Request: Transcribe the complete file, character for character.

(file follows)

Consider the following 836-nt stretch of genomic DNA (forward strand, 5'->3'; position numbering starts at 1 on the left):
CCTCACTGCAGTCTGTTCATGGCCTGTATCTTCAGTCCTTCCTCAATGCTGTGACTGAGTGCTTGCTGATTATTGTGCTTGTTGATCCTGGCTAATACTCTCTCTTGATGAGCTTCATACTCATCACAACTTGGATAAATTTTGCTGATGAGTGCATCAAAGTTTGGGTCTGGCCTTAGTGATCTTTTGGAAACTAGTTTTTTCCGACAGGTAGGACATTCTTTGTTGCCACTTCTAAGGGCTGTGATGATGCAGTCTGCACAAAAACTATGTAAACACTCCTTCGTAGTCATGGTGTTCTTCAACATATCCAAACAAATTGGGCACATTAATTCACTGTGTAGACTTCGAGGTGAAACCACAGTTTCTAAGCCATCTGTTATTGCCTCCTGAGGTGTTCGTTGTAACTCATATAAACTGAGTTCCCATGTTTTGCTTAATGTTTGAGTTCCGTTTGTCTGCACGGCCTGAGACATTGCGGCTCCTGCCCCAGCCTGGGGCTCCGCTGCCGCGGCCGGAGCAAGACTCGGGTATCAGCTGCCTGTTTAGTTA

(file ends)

Consider the following 836-nt stretch of genomic DNA (forward strand, 5'->3'; position numbering starts at 1 on the left):
CCTCACTGCAGTCTGTTCATGGCCTGTATCTTCAGTCCTTCCTCAATGCTGTGACTGAGTGCTTGCTGATTATTGTGCTTGTTGATCCTGGCTAATACTCTCTCTTGATGAGCTTCATACTCATCACAACTTGGATAAATTTTGCTGATGAGTGCATCAAAGTTTGGGTCTGGCCTTAGTGATCTTTTGGAAACTAGTTTTTTCCGACAGGTAGGACATTCTTTGTTGCCACTTCTAAGGGCTGTGATGATGCAGTCTGCACAAAAACTATGTAAACACTCCTTCGTAGTCATGGTGTTCTTCAACATATCCAAACAAATTGGGCACATTAATTCACTGTGTAGACTTCGAGGTGAAACCACAGTTTCTAAGCCATCTGTTATTGCCTCCTGAGGTGTTCGTTGTAACTCATATAAACTGAGTTCCCATGTTTTGCTTAATGTTTGAGTTCCGTTTGTCTGCACGGCCTGAGACATTGCGGCTCCTGCCCCAGCCTGGGGCTCCGCTGCCGCGGCCGGAGCAAGACTCGGGTATCAGCTGCCTGTTTAGTTA